The Pierce County Jail – which Executive Pat McCarthy describes as “our biggest, most significant challenge” – has been running deeply in the red.
So it just makes sense to look for ways that save money at the jail without compromising safety. Using a pool radio system instead of giving Pierce County corrections deputies individual take-home radios is one way to do that.
The jail will be getting new radios as part of the conversion to a 700 MHz system that increases communication compatibility between public safety agencies. Although South Sound 911 is buying the radios, the county is responsible for the annual subscriber fees to maintain the radios and the new system – $1,069 per radio.
Under a pool system, the county would need 150 radios, half the number it now has, so its operating costs would be halved – a savings of about $160,000 annually. Even so, extra radios would be available as about 75 to 80 deputies work the heaviest shift, during the day.
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Corrections deputies oppose the pool plan. They are now responsible for their own radios, and their union spokesman says switching over would put staff at risk during the time between checking in their radios and leaving the jail.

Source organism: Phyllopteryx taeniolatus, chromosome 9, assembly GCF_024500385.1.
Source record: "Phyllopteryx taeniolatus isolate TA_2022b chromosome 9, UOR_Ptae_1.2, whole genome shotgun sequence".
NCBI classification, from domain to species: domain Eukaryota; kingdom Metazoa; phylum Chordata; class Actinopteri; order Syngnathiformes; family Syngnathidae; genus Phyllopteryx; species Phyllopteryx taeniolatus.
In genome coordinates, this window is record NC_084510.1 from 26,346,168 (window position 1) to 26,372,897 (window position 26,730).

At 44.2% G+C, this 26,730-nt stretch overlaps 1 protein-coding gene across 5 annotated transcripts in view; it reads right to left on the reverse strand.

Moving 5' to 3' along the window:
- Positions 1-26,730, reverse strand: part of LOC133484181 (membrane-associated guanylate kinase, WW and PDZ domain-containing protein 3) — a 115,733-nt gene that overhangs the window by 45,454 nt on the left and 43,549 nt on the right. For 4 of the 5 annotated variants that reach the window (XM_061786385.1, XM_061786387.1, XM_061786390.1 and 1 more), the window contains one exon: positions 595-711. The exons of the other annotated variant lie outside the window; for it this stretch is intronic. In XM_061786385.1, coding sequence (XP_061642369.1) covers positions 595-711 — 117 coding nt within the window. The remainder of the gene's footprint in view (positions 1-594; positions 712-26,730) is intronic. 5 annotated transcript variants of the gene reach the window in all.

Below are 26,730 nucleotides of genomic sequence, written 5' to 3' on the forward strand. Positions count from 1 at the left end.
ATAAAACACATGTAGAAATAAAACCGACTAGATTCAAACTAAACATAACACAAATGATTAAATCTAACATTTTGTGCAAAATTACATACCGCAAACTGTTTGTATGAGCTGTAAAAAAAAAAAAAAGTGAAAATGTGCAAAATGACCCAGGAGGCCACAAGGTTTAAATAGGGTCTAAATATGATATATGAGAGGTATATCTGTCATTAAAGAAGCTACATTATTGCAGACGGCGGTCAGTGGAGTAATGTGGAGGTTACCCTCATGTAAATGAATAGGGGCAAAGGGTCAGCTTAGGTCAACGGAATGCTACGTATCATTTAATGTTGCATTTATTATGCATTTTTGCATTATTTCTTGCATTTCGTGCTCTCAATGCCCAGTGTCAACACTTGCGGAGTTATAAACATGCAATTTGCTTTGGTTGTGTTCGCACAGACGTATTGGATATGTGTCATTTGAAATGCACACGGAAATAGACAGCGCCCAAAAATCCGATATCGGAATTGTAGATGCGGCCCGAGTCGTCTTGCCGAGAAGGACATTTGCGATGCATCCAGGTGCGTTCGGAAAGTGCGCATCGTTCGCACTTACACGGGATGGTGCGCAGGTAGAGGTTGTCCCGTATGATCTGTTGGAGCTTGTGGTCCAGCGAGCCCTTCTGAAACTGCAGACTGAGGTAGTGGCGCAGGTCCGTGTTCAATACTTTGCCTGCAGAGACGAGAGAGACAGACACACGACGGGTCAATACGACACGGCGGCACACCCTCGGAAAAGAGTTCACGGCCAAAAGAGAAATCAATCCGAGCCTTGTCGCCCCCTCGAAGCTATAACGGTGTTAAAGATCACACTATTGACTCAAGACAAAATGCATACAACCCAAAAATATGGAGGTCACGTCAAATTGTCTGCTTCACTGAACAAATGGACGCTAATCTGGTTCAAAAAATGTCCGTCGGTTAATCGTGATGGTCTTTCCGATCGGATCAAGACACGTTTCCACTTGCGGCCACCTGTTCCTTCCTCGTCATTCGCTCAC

The other reason deputies give for keeping the status quo is uncertainty over whether pool radio batteries would be adequately charged.
Neither sounds like a difficult problems to address. Other corrections departments – including the state Department of Corrections – use a pool radio system, and it seems to be working well. They could probably offer advice on dealing with both the safety and charging issues.
There’s no practical reason for corrections deputies to take radios home with them. Unlike commissioned law enforcement officers, who often respond to emergencies outside their working hours, corrections staff aren’t called upon to perform their jobs except during their shifts.
Having a personal radio seems like it’s become something of an entitlement, not a necessary part of the job. Transitioning to a pool system is a good move.